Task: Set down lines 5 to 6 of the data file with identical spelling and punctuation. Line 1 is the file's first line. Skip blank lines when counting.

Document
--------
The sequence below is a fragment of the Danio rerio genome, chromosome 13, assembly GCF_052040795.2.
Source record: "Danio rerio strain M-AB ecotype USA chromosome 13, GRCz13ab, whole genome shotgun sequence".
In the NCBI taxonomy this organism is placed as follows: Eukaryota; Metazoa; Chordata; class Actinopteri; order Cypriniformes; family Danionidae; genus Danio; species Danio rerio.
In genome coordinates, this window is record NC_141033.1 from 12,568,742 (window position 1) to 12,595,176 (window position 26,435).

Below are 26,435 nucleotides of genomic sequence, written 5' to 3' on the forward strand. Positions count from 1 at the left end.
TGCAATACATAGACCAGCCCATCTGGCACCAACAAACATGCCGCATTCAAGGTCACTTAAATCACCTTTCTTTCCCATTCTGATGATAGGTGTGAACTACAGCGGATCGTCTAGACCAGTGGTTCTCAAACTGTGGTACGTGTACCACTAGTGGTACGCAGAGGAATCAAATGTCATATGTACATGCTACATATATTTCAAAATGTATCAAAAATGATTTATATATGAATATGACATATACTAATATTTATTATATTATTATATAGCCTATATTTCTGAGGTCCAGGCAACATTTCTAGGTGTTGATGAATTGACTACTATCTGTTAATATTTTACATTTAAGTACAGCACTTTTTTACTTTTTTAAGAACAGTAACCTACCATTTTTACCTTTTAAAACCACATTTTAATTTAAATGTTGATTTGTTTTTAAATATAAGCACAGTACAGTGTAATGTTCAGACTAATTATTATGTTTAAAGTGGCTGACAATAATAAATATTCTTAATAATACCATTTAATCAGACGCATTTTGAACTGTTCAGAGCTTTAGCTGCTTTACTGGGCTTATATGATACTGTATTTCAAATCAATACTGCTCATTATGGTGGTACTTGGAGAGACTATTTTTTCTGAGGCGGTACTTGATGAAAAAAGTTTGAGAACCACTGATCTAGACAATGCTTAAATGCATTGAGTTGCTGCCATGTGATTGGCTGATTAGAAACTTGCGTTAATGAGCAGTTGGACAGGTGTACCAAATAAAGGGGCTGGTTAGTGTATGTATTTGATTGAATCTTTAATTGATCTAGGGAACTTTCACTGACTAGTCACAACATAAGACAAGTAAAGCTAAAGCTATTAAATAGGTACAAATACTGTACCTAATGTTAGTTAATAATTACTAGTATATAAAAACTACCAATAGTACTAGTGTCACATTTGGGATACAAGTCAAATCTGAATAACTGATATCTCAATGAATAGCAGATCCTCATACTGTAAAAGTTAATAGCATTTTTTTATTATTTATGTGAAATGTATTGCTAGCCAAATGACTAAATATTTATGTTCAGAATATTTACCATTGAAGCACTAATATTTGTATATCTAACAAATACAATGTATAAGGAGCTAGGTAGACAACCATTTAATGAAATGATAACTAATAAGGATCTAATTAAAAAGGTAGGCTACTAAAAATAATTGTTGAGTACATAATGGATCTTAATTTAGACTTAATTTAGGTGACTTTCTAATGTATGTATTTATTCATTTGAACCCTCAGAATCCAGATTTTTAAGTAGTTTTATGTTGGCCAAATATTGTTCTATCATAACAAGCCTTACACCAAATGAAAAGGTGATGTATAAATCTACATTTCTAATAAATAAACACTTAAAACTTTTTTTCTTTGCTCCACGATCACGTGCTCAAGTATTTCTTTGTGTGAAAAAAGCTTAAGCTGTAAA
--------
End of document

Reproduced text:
Below are 26,435 nucleotides of genomic sequence, written 5' to 3' on the forward strand. Positions count from 1 at the left end.
TGCAATACATAGACCAGCCCATCTGGCACCAACAAACATGCCGCATTCAAGGTCACTTAAATCACCTTTCTTTCCCATTCTGATGATAGGTGTGAACTACAGCGGATCGTCTAGACCAGTGGTTCTCAAACTGTGGTACGTGTACCACTAGTGGTACGCAGAGGAATCAAATGTCATATGTACATGCTACATATATTTCAAAATGTATCAAAAATGATTTATATATGAATATGACATATACTAATATTTATTATATTATTATATAGCCTATATTTCTGAGGTCCAGGCAACATTTCTAGGTGTTGATGAATTGACTACTATCTGTTAATATTTTACATTTAAGTACAGCACTTTTTTACTTTTTTAAGAACAGTAACCTACCATTTTTACCTTTTAAAACCACATTTTAATTTAAATGTTGATTTGTTTTTAAATATAAGCACAGTACAGTGTAATGTTCAGACTAATTATTATGTTTAAAGTGGCTGACAATAATAAATATTCTTAATAATACCATTTAATCAGACGCATTTTGAACTGTTCAGAGCTTTAGCTGCTTTACTGGGCTTATATGATACTGTATTTCAAATCAATACTGCTCATTATGGTGGTACTTGGAGAGACTATTTTTTCTGAGGCGGTACTTGATGAAAAAAGTTTGAGAACCACTGATCTAGACAATGCTTAAATGCATTGAGTTGCTGCCATGTGATTGGCTGATTAGAAACTTGCGTTAATGAGCAGTTGGACAGGTGTACCAAATAAAGGGGCTGGTTAGTGTATGTATTTGATTGAATCTTTAATTGATCTAGGGAACTTTCACTGACTAGTCACAACATAAGACAAGTAAAGCTAAAGCTATTAAATAGGTACAAATACTGTACCTAATGTTAGTTAATAATTACTAGTATATAAAAACTACCAATAGTACTAGTGTCACATTTGGGATACAAGTCAAATCTGAATAACTGATATCTCAATGAATAGCAGATCCTCATACTGTAAAAGTTAATAGCATTTTTTTATTATTTATGTGAAATGTATTGCTAGCCAAATGACTAAATATTTATGTTCAGAATATTTACCATTGAAGCACTAATATTTGTATATCTAACAAATACAATGTATAAGGAGCTAGGTAGACAACCATTTAATGAAATGATAACTAATAAGGATCTAATTAAAAAGGTAGGCTACTAAAAATAATTGTTGAGTACATAATGGATCTTAATTTAGACTTAATTTAGGTGACTTTCTAATGTATGTATTTATTCATTTGAACCCTCAGAATCCAGATTTTTAAGTAGTTTTATGTTGGCCAAATATTGTTCTATCATAACAAGCCTTACACCAAATGAAAAGGTGATGTATAAATCTACATTTCTAATAAATAAACACTTAAAACTTTTTTTCTTTGCTCCACGATCACGTGCTCAAGTATTTCTTTGTGTGAAAAAAGCTTAAGCTGTAAA